Can a biblically-based government (including the civil sphere) operate within the conceptual framework of pluralism? While it depends on the definition of pluralism, let me say that the modern concept of pluralism is one of the most pernicious inventions of the twentieth century designed to eliminate the Christian religion. All sorts of evil acts are done in the name of “pluralism.” Homosexuality and abortion, for example, are defended and supported on the basis of pluralism.

Some social theory must be chosen for the operation of the State. The chosen social theory will more or less exclude all other theories. This does not mean, however, that individuals and groups cannot hold opposing views. There are numerous instances where a personal choice, and the implementation of that choice, is outside the jurisdiction of the State. Those holding that view, therefore, have freedom to implement that choice. Education is a good example. While the ethical underpinning of our nation is pluralism, we see the diminution of freedom in the choice of educational options. If we propose a minimal State with minimal power then individuals, groups, and institutions are most free.

Pluralism makes all opinions equal except for any opinion that claims not all opinions are equal. This means, for example, that doctors who protect the unborn through heroic measures and advanced technology are no more ethical and deserving of praise than doctors who perform abortions or who deliberately snuff out the life of a terminally ill patient. Let me quote R. C. Sproul, a highly respected Bible teacher and social theorist:

Some time ago I spoke at a meeting of religious leaders and I told them, “If anybody comes to you and tries to sell you on the virtues of pluralism as a basis for church renewal, run for your life. Pluralism, as a philosophical idea, is the very antithesis of Christianity. No church can survive for long in that kind of chaos.”[1]

Now, someone could make the case that Sproul is only talking about religious pluralism. But isn’t political pluralism the result of competing religious positions? Sproul goes on to imply this. First he talks about schools (120), abortion (123-26), and statism (126-27). Sproul equates pluralism with relativism. He writes:

The rapid growth of the centralized state is happening before our eyes in the United States. Consider the areas in which the state functions today where it did not function thirty years ago. Consider the areas where the people of America formerly looked to God for their security, their meaning, and their decision making and now, instead, they look to the state. This eventually becomes statism, where the state becomes the goal of life. The state becomes the reason for us to live. The state unifies, transcends, becomes absolute, and is eternal.[2]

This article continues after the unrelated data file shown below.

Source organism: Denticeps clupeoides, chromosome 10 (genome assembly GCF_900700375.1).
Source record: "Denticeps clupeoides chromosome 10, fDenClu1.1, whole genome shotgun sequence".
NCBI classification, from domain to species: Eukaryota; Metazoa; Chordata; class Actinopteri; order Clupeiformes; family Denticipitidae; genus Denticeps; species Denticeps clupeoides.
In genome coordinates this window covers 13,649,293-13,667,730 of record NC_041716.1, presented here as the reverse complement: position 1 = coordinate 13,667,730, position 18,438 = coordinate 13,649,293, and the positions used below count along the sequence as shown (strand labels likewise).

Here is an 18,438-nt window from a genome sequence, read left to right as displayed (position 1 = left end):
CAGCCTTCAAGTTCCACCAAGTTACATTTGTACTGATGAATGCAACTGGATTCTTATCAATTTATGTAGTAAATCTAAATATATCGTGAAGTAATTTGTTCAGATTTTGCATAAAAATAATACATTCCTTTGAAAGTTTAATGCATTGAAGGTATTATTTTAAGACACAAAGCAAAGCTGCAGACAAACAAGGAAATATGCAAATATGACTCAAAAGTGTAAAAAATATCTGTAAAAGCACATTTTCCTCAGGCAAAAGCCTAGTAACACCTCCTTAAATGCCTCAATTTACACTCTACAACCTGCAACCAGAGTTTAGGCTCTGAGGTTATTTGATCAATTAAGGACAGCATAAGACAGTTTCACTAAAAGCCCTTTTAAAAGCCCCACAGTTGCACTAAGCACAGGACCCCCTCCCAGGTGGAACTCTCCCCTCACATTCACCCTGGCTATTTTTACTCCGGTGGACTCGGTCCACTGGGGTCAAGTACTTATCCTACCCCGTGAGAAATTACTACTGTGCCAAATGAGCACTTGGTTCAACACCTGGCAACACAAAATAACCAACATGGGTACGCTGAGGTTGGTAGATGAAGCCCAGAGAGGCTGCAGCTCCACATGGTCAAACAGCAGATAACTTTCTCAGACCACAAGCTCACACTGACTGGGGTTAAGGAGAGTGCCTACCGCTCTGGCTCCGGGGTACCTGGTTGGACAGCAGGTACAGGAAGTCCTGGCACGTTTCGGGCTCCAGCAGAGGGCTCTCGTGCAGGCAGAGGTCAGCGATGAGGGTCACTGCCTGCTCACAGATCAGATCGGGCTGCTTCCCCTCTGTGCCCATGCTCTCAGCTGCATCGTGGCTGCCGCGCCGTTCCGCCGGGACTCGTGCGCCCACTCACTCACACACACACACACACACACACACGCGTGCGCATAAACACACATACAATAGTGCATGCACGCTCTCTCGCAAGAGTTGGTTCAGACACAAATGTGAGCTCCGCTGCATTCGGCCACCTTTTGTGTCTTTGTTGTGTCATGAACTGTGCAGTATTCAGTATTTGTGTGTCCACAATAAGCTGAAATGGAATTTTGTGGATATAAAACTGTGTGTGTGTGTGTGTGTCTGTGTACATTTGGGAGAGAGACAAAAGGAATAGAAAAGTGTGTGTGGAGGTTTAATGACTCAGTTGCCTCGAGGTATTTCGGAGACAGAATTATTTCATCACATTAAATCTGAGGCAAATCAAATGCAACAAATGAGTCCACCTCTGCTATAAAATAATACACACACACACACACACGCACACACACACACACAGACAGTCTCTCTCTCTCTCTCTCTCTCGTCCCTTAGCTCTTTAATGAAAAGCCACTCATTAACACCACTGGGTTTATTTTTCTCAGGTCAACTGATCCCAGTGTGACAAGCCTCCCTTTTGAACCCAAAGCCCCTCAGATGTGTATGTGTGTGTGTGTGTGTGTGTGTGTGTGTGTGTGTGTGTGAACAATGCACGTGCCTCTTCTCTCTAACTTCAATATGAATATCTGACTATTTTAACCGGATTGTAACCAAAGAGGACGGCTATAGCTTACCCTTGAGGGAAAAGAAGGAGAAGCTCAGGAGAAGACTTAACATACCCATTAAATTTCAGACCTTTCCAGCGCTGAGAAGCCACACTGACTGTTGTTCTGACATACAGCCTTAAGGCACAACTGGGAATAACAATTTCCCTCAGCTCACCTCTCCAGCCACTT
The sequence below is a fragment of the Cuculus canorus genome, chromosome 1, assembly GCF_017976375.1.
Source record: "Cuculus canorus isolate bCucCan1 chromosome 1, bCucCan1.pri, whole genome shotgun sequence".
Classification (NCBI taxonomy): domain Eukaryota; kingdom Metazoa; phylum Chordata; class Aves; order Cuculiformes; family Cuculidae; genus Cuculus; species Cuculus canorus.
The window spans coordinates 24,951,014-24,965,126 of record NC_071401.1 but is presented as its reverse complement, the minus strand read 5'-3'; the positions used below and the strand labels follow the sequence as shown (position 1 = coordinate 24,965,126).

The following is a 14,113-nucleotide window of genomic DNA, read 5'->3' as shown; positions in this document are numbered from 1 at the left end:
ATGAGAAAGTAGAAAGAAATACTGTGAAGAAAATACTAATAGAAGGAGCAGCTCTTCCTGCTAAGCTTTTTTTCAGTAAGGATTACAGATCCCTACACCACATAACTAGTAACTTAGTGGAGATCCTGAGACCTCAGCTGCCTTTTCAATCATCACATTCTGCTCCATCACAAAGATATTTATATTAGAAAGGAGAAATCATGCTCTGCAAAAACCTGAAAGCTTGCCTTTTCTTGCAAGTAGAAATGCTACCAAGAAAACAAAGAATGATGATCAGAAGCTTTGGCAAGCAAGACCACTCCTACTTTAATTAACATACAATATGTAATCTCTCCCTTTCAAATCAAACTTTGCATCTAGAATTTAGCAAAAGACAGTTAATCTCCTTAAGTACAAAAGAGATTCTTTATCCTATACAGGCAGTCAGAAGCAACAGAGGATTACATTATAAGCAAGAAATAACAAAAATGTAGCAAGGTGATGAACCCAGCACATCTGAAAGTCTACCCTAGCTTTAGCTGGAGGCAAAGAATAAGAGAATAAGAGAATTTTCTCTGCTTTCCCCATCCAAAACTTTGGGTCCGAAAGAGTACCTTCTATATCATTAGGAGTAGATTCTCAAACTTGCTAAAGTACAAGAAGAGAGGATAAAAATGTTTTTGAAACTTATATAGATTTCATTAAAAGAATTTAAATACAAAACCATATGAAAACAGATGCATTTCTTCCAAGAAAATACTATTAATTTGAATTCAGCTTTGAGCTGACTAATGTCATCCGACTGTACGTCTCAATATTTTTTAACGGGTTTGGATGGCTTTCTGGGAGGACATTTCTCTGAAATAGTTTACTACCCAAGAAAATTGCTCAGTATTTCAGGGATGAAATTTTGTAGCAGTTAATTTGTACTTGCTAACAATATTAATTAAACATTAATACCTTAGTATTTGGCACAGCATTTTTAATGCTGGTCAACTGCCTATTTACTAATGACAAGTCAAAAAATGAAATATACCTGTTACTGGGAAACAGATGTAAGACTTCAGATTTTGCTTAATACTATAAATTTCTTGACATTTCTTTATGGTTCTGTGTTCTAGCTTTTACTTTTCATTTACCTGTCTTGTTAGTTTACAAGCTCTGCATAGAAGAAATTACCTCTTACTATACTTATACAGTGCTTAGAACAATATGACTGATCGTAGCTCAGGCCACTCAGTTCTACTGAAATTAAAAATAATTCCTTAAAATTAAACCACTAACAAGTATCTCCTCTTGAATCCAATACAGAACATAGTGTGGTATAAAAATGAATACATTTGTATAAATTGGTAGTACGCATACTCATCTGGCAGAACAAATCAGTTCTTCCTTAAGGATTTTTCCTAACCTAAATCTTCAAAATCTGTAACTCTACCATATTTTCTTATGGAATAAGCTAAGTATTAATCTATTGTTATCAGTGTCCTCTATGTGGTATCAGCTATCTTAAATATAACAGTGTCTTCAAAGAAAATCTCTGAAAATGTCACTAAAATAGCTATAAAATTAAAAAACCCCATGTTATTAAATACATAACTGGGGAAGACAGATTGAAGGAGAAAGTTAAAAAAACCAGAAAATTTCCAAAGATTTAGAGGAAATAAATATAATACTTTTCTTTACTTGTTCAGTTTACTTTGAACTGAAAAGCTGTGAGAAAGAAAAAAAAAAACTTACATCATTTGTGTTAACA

Sproul blames this on “pluralism.” Pluralism “is the result of the loss of transcendent unity. The God whom we worship is a God who brings unity, but at the same time preserves diversity.”[3]

The State is not neutral. Some religion acts the driving force of its policies. The non-neutral State will work until every competing religious system is eliminated.

Under the doctrine of pure pluralism–to which many secularists say they subscribe–all lifestyles are permitted. Thus, in the end, cannibalism, human sacrifice, group suicide, the Manson Family, polygamy, and kiddie porn would have to be allowed. “Who are we to say what is right and what is wrong?” is the common refrain. Clearly, society cannot long survive if this principle is pushed to its logical conclusion and everyone is free to write his own laws. Thus, we subscribe to pluralism within certain limits. We allow a wide range of behavior, even though we don’t always approve of it. But we do not permit all behavior. We do not even allow all so-called “victimless” behavior–such as prostitution, drug addiction, drunkenness, and the like. The reason we don’t is that our laws presuppose certain truths. Pure freedom of conscience, then, can never really be tolerated. Government neutrality on matters of religion and morals is a modern myth. We can never escape the question: Whose faith, whose values, whose God undergirds the civil laws of a nation?[4]


[1] R. C. Sproul, Lifeviews: Understanding the Ideas that Shape Society Today (Old Tappan, NJ: Revell, 1986), 120. [2] Sproul, Lifeviews, 126.[3] Sproul, Lifeviews, 127. [4] Benjamin Hart, Faith and Freedom: The Christian Roots of American Liberty (Dallas TX: Lewis and Stanley Publishers, 1988), 357.